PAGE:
SAN JOSE, Calif. - A San Jose community service police officer is off the job. This, after federal agents claimed he threatened to kill other police members in an online chat platform.
"These allegations are extremely serious and are being fully investigated to determine the extent of criminal conduct by our employee," said San Jose Police Chief Anthony Mata.
Mata revealed Friday morning his department and federal agents are examining the actions of Denis Shevchenko. The 40-year-old is a community service officer, based at the department’s training center in South San Jose.
FBI officials said Shevchanko posted hateful material to the social network site "Gab." In the posting, he advocates violence against police officers, and members of rival political parties.
"We think it’s a serious trend, and a very disturbing trend that we’ve been noticing with a number of people who are involved in government service," said Seth Brysk, Northern California regional director for the Anti-Defamation League.
In an email statement to KTVU, agents wrote in part, "The FBI regularly works closely with local law enforcement to assess threats and pass information relevant to their jurisdiction. We cannot do our work in a vacuum; interagency cooperation is paramount."
San Jose police internal affairs detectives searched Shevchanko’s home Oct. 14, confiscated an assault weapon, and a concealed knife. A concealed weapon was taken from his locker inside the police substation.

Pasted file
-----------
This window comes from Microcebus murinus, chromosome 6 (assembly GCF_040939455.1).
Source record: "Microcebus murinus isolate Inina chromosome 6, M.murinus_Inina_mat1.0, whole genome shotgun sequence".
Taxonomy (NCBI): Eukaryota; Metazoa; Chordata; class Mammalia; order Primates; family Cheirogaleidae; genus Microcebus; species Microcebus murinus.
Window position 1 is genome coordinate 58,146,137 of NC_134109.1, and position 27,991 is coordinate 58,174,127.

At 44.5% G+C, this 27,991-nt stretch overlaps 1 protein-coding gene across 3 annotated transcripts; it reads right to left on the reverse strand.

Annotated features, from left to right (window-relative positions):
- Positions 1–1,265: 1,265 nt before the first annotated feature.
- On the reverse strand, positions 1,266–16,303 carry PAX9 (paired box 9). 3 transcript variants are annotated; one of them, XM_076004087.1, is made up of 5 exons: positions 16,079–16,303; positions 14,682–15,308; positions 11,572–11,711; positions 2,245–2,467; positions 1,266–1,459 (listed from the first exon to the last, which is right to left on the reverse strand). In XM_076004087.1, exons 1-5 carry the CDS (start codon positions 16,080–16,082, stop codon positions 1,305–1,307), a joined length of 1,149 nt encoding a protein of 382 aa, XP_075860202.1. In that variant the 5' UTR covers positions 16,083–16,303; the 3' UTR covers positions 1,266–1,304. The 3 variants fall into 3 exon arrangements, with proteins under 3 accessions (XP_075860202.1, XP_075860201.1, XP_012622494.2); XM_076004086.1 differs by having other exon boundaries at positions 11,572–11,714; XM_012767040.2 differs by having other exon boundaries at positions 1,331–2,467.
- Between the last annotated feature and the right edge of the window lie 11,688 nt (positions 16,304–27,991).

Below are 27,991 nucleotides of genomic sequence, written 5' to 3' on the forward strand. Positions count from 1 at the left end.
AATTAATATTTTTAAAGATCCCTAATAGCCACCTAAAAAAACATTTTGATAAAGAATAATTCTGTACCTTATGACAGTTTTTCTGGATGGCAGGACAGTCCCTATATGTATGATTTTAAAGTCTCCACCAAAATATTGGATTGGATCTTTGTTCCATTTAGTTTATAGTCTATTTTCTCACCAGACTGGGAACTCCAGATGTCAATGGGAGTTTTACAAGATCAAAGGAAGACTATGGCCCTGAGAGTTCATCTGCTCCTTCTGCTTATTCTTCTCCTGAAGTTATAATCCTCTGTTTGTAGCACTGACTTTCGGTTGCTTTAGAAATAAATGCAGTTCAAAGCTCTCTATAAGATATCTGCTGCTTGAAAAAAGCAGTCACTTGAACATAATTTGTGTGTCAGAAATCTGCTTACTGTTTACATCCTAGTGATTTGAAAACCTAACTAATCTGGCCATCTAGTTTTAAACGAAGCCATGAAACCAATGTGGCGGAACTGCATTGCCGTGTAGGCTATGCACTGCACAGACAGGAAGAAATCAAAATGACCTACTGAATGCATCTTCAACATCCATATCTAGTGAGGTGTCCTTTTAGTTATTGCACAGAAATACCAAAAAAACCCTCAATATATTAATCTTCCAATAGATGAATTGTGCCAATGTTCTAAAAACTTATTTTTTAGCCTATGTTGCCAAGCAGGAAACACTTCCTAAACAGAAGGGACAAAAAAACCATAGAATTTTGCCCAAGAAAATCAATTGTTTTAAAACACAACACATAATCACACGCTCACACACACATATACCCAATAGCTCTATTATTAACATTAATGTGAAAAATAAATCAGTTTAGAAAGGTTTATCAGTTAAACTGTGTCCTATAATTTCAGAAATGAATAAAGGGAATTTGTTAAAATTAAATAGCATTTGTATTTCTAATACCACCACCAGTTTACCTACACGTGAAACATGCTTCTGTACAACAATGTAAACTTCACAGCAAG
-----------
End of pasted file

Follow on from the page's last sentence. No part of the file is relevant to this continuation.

"This incident is unfortunate. And I’m extremely disappointed that our employee may have spread these hateful messages," said Mata.
He said background screening of would-be employees has been enhanced recently, to scrutinize online activity. Such efforts have been aided by the passage of California Assembly Bill 655, the "Law Enforcement Accountability Reform Act."
"You start to lose that trust when you can’t rely on the backgrounding of police officers," said state Assemblymember Ash Kalra (D-27th Dist.), which encompasses San Jose. "You will have people patrolling our streets with a badge and a gun that do not see us in the community as equals."
San Jose police commanders said Shevchanko is not a sworn officer, and didn’t carry a weapon.
Community Services Officers typically help police control crime scenes, and write investigative reports.
Still, his arrest has shocked a department at a time when the law enforcement industry is under extreme scrutiny.
"I am committed to rooting out hate where ever it exists," said Mata.
Shevchenko is suspended with pay, pending the outcomes of internal and criminal investigations.
He was arraigned Oct. 19 on weapons possessions charges. He was released from the Santa Clara County Jail on bail. His next court date is 9 a.m. Dec. 3 in Dept. 52 of the Santa Clara County Hall of Justice.
Federal agents said they will also examine if Shevchenko had any connection to the Jan. 6 violence at the U.S. Capitol.